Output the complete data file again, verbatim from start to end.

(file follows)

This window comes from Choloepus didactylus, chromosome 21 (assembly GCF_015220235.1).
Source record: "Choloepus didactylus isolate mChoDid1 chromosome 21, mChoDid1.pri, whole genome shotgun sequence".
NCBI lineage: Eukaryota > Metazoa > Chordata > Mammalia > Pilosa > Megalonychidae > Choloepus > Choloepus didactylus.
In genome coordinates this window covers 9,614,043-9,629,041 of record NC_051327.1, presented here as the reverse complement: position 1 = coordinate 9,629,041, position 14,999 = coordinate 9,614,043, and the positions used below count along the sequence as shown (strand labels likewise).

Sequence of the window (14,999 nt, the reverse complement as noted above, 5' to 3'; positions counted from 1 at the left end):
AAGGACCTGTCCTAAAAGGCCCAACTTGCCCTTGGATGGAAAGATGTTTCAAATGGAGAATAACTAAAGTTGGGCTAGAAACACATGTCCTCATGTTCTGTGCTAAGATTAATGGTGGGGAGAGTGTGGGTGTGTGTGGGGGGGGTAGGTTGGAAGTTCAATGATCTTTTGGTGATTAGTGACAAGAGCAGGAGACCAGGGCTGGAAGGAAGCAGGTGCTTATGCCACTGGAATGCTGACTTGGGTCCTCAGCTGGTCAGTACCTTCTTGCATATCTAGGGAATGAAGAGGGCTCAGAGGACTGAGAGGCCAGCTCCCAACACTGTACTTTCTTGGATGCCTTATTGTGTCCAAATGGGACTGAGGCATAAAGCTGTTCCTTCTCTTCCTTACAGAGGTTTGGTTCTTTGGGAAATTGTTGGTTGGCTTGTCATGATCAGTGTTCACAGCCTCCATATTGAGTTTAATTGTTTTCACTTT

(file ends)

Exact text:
This window comes from Choloepus didactylus, chromosome 21 (assembly GCF_015220235.1).
Source record: "Choloepus didactylus isolate mChoDid1 chromosome 21, mChoDid1.pri, whole genome shotgun sequence".
NCBI lineage: Eukaryota > Metazoa > Chordata > Mammalia > Pilosa > Megalonychidae > Choloepus > Choloepus didactylus.
In genome coordinates this window covers 9,614,043-9,629,041 of record NC_051327.1, presented here as the reverse complement: position 1 = coordinate 9,629,041, position 14,999 = coordinate 9,614,043, and the positions used below count along the sequence as shown (strand labels likewise).

Sequence of the window (14,999 nt, the reverse complement as noted above, 5' to 3'; positions counted from 1 at the left end):
AAGGACCTGTCCTAAAAGGCCCAACTTGCCCTTGGATGGAAAGATGTTTCAAATGGAGAATAACTAAAGTTGGGCTAGAAACACATGTCCTCATGTTCTGTGCTAAGATTAATGGTGGGGAGAGTGTGGGTGTGTGTGGGGGGGGTAGGTTGGAAGTTCAATGATCTTTTGGTGATTAGTGACAAGAGCAGGAGACCAGGGCTGGAAGGAAGCAGGTGCTTATGCCACTGGAATGCTGACTTGGGTCCTCAGCTGGTCAGTACCTTCTTGCATATCTAGGGAATGAAGAGGGCTCAGAGGACTGAGAGGCCAGCTCCCAACACTGTACTTTCTTGGATGCCTTATTGTGTCCAAATGGGACTGAGGCATAAAGCTGTTCCTTCTCTTCCTTACAGAGGTTTGGTTCTTTGGGAAATTGTTGGTTGGCTTGTCATGATCAGTGTTCACAGCCTCCATATTGAGTTTAATTGTTTTCACTTT